Ismail Hayani-Aji, BSc

Email: ismail.hayani.aji( at )


Former members

Completed master and bachelor studies

Visiting Scientists

Moraru, C., Varsani, A., and Kropinski, A.M. (2020) VIRIDIC – a novel tool to calculate the intergenomic similarities of prokaryote-infecting viruses. bioRxiv.

Castillo, Y.M., Sebastián, M., Forn, I., Grimsley, N., Yau, S., Moraru, C., and Vaqué, D. (2020) Visualization of viral infection dynamics in a unicellular eukaryote and quantification of viral production using virus fluorescence in situ hybridization. Frontiers in microbiology, 11, article 1559.

Bischoff, V., Zucker, F. and Moraru, C. (early online, 2019): Marine Bacteriophages. In Encyclopedia of Virology 4th edition, Reference Module in Life Sciences, Elsevier.

Bischoff, V., Bunk, B., Meier-Kolthoff, J.P., Spröer, C., Poehlein, A., Dogs, M., Nguyen, M., Petersen, J., Daniel, R., Overmann, J., Göker, M., Simon, M., Brinkhoff T. and Moraru, C. (2019): Cobaviruses - a new globally distributed phage group infecting Rhodobacteraceae in marine ecosystems. The ISME Journal 13 (6), pp. 1404–1421.

Jimena Barrero-Canosa, Cristina Moraru (2019): PhageFISH for monitoring phage infections at single cell level. In Martha R. J. Clokie, Andrew M. Kropinski, Rob Lavigne (Eds.): Bacteriophages. Methods and protocols. New York: Humana Press; Springer (Springer protocols, Methods and protocols, volume 1898), pp. 1–26.

Barrero-Canosa, J., Moraru, C*., Zeugner, Laura; Fuchs, Bernhard M.; Amann, Rudolf* (2017): Direct-geneFISH: a simplified protocol for the simultaneous detection and quantification of genes and rRNA in microorganisms. Environmental Microbiology 19 (1), pp. 70–82.

Moraru C. and Allers E. (2014) Fluorescence in situ hybridization (FISH) for the identification and quantification of microorganisms, In Skovhus, T.L., Caffrey, S., and Hubert, C.R.J.. Molecular Methods and Applications in Microbiology (Norfolk, UK: Caister Academic Press).

Allers, E*., Moraru, C.*, Duhaime, M.B., Beneze, E., Solonenko, N., Canosa, J.B., Amann, R., and Sullivan, M.B. (2013). Single-cell and population level viral infection dynamics revealed by phageFISH, a method to visualize intracellular and free viruses. Environmental Microbiology 15: 2306-2318.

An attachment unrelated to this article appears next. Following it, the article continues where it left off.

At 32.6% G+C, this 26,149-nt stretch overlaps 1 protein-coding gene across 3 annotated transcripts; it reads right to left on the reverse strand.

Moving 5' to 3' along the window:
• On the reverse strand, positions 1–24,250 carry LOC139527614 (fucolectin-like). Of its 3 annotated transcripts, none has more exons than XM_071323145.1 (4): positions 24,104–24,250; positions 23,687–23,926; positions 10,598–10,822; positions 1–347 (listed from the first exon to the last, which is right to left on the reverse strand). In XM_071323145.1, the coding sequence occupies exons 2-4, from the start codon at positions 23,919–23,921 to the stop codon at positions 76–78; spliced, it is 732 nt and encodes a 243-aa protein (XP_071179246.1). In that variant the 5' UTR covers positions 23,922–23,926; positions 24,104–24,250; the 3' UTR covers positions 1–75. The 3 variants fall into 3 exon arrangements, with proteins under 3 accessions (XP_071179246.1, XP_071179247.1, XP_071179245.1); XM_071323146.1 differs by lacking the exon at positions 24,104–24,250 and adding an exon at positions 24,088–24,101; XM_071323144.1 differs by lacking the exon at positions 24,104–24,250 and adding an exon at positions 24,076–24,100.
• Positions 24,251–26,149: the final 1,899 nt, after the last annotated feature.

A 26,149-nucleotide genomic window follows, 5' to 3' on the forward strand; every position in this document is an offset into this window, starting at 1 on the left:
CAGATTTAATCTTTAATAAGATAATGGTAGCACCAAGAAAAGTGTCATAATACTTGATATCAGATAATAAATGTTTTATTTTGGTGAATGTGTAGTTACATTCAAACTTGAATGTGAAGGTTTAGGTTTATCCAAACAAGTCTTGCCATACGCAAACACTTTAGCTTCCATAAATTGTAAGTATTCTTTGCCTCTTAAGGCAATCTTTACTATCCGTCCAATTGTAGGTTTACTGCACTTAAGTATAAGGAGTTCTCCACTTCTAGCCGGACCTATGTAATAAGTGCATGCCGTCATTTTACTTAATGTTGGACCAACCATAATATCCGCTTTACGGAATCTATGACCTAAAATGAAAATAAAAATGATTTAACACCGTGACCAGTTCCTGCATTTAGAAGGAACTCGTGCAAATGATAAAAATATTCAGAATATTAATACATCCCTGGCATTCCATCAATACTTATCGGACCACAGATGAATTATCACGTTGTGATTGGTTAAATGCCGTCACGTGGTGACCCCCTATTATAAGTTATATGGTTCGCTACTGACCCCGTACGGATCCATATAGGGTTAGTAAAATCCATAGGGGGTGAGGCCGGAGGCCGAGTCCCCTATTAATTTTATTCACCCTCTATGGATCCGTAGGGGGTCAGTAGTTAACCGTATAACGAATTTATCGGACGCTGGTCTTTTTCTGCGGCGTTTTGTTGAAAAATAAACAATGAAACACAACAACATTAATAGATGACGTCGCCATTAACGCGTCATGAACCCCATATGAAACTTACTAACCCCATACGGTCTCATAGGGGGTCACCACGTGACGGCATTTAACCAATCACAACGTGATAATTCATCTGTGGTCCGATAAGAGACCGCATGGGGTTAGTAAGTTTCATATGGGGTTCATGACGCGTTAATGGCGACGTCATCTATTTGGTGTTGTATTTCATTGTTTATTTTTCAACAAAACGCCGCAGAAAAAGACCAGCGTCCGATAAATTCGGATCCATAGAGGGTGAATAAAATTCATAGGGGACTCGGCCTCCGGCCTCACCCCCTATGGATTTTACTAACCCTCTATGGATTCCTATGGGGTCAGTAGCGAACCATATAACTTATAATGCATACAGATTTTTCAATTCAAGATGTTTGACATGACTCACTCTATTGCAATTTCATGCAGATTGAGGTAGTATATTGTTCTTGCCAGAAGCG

Moraru, C., and Amann, R. (2012) Crystal ball: Fluorescence in situ hybridization in the age of super-resolution microscopy. Systematic and Applied Microbiology 35: 549-552.

Lenk, S., Moraru, C., Hahnke, S., Arnds, J., Richter, M., Kube, M., Reinhardt, R., Brinkhoff, T., Harder, J., Amann, R., and Musmann, M. (2012) Roseobacter clade bacteria are abundant in coastal sediments and encode a novel combination of sulfur oxidation genes. The ISME Journal 6: 2178-2187.

Moraru, C., Moraru, G., Fuchs, B.M., and Amann, R. (2011) Concepts and software for a rational design of polynucleotide probes. Environmental Microbiology Reports 3: 69-78.

Petersen, J.M., Zielinski, F.U., Pape, T., Seifert, R., Moraru, C., Amann, R., Hourdez, S., Girguis, P.R., Wankel, S.D., Barbe, V., Pelletier, E., Fink, D., Borowski, C., Bach, W., and Dubilier, N. (2011) Hydrogen is an energy source for hydrothermal vent symbioses. Nature 476: 176-180.

Moraru, C., Lam, P., Fuchs, B.M., Kuypers, M.M.M. and Amann, R. (2010) GeneFISH – an in situ technique for linking gene presence and cell identity in environmental microorganisms. Environmental Microbiology 12: 3057-3073.

Ploug, H., Musat, N., Adam, B., Moraru, C., Lavik, G., Bergman, B., and Kuypers, M.M.M.. (2010) Carbon and nitrogen fluxes associated with Aphanizomenon sp. in the Baltic Sea. The ISME Journal 4: 1215-1223.

Cristina Moraru, PhD

Senior Scientist

Department of The Biology of Geological Processes

Institute for Chemistry and Biology of the Marine Environment

University of Oldenburg

Room W16A-1-112

Carl-von-Ossietzky –Str. 9 -11, D-26111 Oldenburg, Germany

Telephone 0049 441 798 3218

Email: liliana.cristina.moraru( at )